Lavender (Lavandula): Visitors will often recognize this herb’s soft, purple flowers and many will welcome the chance to smell it. Colonists also enjoyed lavender’s scent and used it as a perfume for clothing. They also recognized the value of aromatherapy. Lavender’s aroma was used to ease headaches and “giddiness.” The plant’s flowers, leaves, and seeds were also consumed to ward off fainting and joint pain.


By Danielle Lehr, 2011 Summer Intern

A Country Life: Take a Whiff of THAT! (Part 2)

In the second post for our new series The Country Life, we continue our look into the Kitchen Garden’s herb collections (check out our post on Lemon Balm).  Here is one you’ll probably recognize… 

Rosemary (Rosmarinus officinalis): Recognizable by its needle-like leaves, rosemary had many uses in the 17th century. In the kitchen, cooks could use rosemary to flavor meats (like we do today). Medicinally, its savory aroma was used to ease a headache and to improve one’s memory. Additionally, vapors resulting from steaming the herb could be used to cure an earache and the leaves could be smoked to ease a cough.


By Danielle Lehr, 2011 Summer Intern

A Country Life: Take a Whiff of THAT!

William Penn wrote that “a country life and estate I like best for my children,” and we agree!  So our new featurette The Country Life will highlight the outside gardens and grounds of Pennsbury Manor and the surrounding area.  Enjoy!

Sights, Sounds, and Smells of the Kitchen Garden

Every spring and summer, visitors to Pennsbury stop by the Kitchen Garden to take in the sights and sounds of the 17th Century. They see a multitude of plants of all colors and textures. They hear the birds chirping and the bees buzzing. However, the garden also offers visitors the chance to experience smells of the 17th Century (and I’m not talking about the kind of smells they experience in the stable). The garden boasts a number of fragrant herbs that William Penn may have grown in his own garden. In Penn’s time, the fragrant herbs were not only pleasing, but also useful. Penn’s contemporaries often had several uses for one herb, including culinary and medicinal uses.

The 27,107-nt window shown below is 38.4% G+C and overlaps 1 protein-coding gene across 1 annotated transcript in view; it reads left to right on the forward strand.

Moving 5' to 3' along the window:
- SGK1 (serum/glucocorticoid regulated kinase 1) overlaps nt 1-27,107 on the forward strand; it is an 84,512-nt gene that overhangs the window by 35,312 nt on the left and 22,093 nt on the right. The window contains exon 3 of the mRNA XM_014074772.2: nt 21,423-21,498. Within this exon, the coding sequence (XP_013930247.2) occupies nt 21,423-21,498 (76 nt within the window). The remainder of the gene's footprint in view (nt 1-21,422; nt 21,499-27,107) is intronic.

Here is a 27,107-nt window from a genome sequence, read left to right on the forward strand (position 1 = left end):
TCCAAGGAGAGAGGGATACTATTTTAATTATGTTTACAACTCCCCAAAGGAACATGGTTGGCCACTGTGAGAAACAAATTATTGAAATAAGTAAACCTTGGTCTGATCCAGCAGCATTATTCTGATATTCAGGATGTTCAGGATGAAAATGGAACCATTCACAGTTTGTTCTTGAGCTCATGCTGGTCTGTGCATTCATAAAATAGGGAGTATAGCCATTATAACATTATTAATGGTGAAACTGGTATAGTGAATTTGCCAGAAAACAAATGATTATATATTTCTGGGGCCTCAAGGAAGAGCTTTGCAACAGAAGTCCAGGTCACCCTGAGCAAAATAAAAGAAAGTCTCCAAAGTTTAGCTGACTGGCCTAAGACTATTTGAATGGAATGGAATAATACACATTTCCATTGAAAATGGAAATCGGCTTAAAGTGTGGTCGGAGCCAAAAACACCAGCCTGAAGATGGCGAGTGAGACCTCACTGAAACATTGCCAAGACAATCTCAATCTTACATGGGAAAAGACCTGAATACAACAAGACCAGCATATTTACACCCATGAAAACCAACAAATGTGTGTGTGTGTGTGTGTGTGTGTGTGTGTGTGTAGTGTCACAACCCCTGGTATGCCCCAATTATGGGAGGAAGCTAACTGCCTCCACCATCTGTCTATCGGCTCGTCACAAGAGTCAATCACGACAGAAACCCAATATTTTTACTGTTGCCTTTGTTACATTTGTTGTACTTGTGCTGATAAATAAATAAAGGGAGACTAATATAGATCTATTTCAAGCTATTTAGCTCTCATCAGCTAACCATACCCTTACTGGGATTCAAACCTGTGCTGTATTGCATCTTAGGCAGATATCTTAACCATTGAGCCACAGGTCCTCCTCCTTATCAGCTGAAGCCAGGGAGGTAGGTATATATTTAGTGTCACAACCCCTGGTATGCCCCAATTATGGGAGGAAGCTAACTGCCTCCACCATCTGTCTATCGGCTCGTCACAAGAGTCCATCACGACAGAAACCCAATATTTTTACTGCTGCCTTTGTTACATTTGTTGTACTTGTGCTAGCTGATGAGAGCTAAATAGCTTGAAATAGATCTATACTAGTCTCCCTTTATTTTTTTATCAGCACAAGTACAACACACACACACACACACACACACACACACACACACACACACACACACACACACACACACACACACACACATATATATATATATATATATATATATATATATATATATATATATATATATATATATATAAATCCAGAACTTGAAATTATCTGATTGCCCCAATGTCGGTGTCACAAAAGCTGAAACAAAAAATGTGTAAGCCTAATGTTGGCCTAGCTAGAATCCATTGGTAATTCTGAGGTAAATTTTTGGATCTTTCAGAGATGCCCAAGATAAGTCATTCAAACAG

Now that school tour season is over, our fragrant herbs will have a change to recover from the rubbing, pulling, and picking. However, kids are not the only ones who are drawn to the sweet and savory smells of the Kitchen Garden. Children and adults alike enjoy the hands-on (and nose-on!) element the Kitchen Garden offers. Here at Pennsbury, we encourage all visitors to engage their senses as they stroll through the garden, including this one: 

Lemon balm (Melissa officinalis): A favorite of mine, lemon balm really does smell like lemon! Although it is related to other mints, lemon balm offers a citrus surprise that visitors often do not expect. In Penn’s time it was used to flavor cakes, teas, wine, and other beverages. In fact, our Summer Camp kids discovered lemon balm tea today and loved it!   Medicinally, lemon balm was also used to treat a number of ailments from stomachaches to epilepsy.   

So take a stroll into the lower kitchen garden and look for lemon balm, it’s near the path intersection by the cistern.  Over the next few weeks, we will be sharing more of our most popular and fragrant garden herbs for you to explore.  Stay tuned!


By Danielle Lehr, Summer Intern